FLIGHTS have been thrown into chaos after a technical problem at the southern England headquarters of air traffic control company Nats.
Dozens of flights have been cancelled and many others delayed after a computer failure at the headquarters of air traffic control company Nats.
For a time there were no flights able to take off or land at some UK airports and although Nats were able to resolve the problem by around 4pm, delays and cancellations were expected to drag on into the evening.
Transport Secretary Patrick McLoughlin said the disruption was unacceptable.
He went on: “Any disruption to our aviation system is a matter of the utmost concern, especially at this time of year in the run up to the holiday season.
“Disruption on this scale is simply unacceptable and I have asked Nats for a full explanation of this evening’s incident. I also want to know what steps will be taken to prevent this happening again.”
Today’s problem at Nats’ state-of-the-art £700 million centre at Swanwick is by no means the first glitch at the Hampshire centre.
Having resolved the problem, which started around mid-afternoon, Nats said: “It will take time for operations across the UK to fully recover so passengers should contact their airline for the status of their flight.
“We apologise for any delays and the inconvenience this may have caused.”
Heathrow said 50 flights had had to be cancelled at the west London airport and warned that this figure could rise and that delays could persist. A spokesman added that there could be delays lasting into tomorrow.
Problems were also reported further afield, with delays of 15 minutes affecting some flights at Leeds Bradford Airport.
Later, Nats said: “We are investigating the cause of this fault but can confirm that it was not due to a power outage.”
Airports as far north as Aberdeen and Edinburgh were hit by the computer problem. Other airports that reported delays included Birmingham, Manchester, Luton and Bristol.
There were also hold-ups at Stansted and Gatwick but these two major south east England airports appeared to have escaped more lightly than Heathrow where the rate of 80 to 90 flights handled every hour means even a comparatively short systems failure leads to severe disruption.
Which? executive director Richard Lloyd said: “The Denied Boarding Regulations provide a means for consumers to claim compensation for delays and cancellations.
“However if an airline is able to demonstrate the cancellation or delay was due to extraordinary circumstances then they don’t have to pay out.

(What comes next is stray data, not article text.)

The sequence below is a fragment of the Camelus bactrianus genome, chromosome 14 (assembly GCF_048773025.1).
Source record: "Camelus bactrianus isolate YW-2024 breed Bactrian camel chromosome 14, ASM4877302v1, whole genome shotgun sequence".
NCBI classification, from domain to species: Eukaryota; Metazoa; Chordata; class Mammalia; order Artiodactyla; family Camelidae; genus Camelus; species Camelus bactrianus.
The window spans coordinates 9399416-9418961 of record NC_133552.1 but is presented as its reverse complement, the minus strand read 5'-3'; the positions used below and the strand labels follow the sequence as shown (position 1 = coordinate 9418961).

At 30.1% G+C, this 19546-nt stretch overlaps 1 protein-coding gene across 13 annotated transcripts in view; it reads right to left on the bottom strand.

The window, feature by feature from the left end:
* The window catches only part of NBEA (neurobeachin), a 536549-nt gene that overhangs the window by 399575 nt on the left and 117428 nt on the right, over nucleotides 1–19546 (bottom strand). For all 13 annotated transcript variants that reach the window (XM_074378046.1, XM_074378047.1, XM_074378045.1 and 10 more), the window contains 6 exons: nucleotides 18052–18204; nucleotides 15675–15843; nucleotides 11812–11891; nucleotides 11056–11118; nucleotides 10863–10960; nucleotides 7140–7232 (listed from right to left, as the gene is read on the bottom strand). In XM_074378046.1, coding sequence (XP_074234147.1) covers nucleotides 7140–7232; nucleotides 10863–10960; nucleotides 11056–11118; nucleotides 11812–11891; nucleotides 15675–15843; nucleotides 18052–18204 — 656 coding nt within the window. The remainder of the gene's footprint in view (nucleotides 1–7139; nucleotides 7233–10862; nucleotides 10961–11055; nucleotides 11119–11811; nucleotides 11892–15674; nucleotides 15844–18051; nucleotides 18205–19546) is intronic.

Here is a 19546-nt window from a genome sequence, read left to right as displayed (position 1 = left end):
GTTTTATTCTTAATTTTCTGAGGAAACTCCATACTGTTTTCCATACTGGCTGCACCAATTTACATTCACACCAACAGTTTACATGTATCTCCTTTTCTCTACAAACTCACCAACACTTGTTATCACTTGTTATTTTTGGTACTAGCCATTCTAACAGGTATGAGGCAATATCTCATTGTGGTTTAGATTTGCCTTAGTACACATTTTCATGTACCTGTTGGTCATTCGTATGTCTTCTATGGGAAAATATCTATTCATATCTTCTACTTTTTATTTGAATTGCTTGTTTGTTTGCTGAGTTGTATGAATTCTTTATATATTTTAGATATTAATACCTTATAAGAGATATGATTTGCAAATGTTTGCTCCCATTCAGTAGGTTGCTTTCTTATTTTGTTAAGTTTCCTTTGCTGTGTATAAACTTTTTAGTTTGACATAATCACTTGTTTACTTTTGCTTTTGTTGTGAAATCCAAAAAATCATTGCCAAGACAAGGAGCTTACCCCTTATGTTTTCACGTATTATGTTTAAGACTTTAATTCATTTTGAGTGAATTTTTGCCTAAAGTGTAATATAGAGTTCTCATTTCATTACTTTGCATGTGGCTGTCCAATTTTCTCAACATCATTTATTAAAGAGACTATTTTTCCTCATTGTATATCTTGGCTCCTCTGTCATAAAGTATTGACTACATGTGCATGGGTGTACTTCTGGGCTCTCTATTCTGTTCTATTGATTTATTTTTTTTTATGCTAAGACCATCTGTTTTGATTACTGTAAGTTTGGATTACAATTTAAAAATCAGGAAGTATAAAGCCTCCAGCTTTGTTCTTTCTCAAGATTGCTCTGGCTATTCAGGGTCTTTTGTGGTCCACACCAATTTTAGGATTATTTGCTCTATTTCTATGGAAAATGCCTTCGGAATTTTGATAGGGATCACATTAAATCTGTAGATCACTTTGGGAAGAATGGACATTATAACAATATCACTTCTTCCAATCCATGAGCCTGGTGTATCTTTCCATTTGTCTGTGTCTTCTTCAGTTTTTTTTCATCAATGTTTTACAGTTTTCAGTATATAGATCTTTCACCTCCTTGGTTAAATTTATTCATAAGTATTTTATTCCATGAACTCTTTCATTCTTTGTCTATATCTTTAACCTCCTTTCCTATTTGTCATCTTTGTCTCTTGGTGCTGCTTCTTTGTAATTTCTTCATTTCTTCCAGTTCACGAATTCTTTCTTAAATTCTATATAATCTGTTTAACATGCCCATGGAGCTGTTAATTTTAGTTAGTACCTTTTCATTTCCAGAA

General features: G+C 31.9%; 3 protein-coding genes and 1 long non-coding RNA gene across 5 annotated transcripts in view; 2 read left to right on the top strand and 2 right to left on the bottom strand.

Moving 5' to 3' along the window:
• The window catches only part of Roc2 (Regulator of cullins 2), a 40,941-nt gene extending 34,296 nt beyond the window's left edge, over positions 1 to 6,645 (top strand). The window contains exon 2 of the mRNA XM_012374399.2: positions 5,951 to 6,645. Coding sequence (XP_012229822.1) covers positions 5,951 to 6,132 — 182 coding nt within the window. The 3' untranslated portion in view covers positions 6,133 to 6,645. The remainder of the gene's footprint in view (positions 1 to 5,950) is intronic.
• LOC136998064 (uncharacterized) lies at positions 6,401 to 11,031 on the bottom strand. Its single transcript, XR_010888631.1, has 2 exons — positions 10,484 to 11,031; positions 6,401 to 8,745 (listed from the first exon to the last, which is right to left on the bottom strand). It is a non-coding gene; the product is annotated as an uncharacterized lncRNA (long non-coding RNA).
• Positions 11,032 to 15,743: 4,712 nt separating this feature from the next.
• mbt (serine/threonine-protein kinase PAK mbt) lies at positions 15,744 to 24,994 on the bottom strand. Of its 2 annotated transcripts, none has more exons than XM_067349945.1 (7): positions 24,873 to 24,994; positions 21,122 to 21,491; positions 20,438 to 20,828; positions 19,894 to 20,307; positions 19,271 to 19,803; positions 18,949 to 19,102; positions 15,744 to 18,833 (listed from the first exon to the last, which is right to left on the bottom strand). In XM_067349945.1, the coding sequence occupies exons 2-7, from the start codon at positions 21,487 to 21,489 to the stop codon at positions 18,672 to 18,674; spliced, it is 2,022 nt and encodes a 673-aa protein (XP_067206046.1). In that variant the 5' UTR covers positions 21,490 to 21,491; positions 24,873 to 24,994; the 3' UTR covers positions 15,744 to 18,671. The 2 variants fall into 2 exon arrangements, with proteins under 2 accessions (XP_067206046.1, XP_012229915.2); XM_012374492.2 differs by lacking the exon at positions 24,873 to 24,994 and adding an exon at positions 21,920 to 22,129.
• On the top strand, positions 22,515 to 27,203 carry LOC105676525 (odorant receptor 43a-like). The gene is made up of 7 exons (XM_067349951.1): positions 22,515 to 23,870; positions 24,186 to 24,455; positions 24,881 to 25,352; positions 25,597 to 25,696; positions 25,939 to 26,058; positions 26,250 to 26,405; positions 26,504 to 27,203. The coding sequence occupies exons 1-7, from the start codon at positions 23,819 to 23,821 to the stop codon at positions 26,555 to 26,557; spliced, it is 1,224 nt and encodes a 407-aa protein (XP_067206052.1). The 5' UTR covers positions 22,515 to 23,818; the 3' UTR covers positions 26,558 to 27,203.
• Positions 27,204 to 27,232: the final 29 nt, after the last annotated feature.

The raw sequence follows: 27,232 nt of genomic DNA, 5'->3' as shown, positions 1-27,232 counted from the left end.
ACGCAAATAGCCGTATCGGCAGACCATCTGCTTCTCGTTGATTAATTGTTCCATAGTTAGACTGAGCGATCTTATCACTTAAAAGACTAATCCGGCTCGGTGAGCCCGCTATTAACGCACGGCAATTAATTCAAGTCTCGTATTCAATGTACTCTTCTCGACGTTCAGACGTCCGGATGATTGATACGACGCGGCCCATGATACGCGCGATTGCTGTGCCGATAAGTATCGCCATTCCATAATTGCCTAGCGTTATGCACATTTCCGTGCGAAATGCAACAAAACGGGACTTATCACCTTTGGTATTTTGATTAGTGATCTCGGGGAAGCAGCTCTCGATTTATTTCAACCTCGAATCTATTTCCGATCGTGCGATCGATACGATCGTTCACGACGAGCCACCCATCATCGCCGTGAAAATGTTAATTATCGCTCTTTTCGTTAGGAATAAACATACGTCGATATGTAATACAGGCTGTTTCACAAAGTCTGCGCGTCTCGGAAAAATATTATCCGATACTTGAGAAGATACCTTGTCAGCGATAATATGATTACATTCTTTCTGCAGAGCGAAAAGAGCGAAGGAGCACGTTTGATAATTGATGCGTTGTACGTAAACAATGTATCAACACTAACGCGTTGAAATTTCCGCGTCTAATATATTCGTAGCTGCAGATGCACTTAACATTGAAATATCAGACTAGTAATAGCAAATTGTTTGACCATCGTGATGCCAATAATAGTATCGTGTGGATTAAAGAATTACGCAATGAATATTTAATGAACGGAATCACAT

“Passengers may however still be entitled to refreshments, free phone calls and overnight accommodation depending on how long the delay is, how far you are flying and whether the flight is to or from an EU or non-EU airport or on an EU or non-EU carrier.”
The air traffic control centre at Swanwick has endured a chequered history.
Politicians often boast about big projects coming in “on time and on budget”. In Swanwick’s case, the project was very much late and very much over budget. And today’s problem is the latest in a series of technical hitches that have plagued plane passengers in recent years.
With air traffic controllers (ATC) cooped up in a comparatively old-fashioned headquarters in West Drayton in west London, it was decided in the late 1980s that it would be a good idea to have spanking new ATC centre at Swanwick.
Originally the cost was going to be £132 million and the move-in date was scheduled for 1997.
But various software problems that had to be overcome meant the cost rocketed and the switch over from West Drayton was constantly delayed.
Eventually Swanwick opened in January 2002 - at a cost of £700 million.
One of the most recent computer problems was just over a year ago when a technical problem on December 7 - a busy Saturday just before Christimas - led to much flight disruption.
Professor Ian Allison, head of the school of computing science and digital media at Robert Gordon University in Scotland, spoke of today’s problem.
He said: “This failure is most surprising as these systems have high levels of resilience built into them. Software is written to a high level of engineering to ensure the safety of passengers.
“On this occasion it seems to be a server failure - i.e. an infrastructure failure on which the software is running. I am sure the systems will have been designed to cope with this type of failure - normally to ‘fail over’ safely to another mirror server.”
He went on: “So it seems to have been a major incident that caused the contingency plans to fail as well as the primary system. “